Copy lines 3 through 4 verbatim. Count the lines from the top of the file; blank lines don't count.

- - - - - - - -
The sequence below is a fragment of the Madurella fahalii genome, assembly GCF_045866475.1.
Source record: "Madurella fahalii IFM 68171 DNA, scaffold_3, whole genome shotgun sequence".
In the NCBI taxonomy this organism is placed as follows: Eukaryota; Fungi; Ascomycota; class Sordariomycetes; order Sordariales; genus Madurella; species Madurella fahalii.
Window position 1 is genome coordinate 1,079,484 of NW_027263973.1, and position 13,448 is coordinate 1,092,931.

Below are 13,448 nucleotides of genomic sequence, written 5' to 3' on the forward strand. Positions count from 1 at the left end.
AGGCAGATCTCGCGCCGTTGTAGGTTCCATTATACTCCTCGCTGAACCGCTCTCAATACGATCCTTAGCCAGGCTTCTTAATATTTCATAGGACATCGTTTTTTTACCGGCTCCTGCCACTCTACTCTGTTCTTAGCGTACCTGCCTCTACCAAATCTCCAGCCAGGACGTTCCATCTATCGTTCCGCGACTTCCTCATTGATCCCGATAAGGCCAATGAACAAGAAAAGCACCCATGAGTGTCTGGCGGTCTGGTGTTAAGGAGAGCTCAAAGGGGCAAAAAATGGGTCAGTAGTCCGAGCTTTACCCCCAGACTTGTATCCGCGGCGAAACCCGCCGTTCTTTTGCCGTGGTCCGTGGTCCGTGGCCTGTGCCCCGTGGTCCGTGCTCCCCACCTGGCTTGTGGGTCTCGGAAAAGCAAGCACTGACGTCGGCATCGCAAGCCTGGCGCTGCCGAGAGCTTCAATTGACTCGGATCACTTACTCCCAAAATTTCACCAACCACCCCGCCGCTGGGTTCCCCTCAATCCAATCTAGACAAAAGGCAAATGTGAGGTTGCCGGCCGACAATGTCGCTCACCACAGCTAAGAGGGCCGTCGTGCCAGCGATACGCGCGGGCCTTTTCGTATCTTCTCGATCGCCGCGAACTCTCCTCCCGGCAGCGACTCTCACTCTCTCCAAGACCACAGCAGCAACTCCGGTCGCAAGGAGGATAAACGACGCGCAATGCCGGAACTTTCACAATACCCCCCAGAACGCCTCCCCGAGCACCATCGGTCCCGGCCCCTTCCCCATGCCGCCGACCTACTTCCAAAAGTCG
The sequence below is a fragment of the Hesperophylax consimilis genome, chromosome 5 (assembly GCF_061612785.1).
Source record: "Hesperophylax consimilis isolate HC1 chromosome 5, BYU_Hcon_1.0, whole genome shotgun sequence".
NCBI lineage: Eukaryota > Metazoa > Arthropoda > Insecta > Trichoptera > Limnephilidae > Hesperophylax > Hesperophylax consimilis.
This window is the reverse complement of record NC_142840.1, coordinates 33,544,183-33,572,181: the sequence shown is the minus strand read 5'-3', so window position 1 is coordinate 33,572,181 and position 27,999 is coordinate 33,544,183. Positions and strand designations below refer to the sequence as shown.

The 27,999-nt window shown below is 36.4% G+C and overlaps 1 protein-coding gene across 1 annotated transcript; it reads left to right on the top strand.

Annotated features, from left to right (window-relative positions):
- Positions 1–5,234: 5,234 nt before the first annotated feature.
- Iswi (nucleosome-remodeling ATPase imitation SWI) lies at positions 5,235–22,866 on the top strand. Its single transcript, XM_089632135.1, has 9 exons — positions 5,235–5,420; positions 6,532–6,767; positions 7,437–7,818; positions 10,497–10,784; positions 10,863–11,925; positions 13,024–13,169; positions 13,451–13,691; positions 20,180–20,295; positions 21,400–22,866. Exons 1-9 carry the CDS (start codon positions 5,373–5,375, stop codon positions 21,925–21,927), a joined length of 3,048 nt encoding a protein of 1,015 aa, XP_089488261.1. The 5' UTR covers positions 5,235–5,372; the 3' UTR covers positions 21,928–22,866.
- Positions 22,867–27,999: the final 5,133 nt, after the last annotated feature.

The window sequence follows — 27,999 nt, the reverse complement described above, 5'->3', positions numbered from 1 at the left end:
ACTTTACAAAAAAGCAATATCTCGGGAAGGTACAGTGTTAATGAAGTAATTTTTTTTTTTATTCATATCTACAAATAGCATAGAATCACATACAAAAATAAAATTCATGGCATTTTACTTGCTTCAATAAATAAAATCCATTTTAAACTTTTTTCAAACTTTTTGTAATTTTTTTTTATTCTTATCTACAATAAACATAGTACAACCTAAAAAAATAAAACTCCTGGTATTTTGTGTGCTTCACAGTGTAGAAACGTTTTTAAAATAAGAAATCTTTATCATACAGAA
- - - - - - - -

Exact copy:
In the NCBI taxonomy this organism is placed as follows: Eukaryota; Fungi; Ascomycota; class Sordariomycetes; order Sordariales; genus Madurella; species Madurella fahalii.
Window position 1 is genome coordinate 1,079,484 of NW_027263973.1, and position 13,448 is coordinate 1,092,931.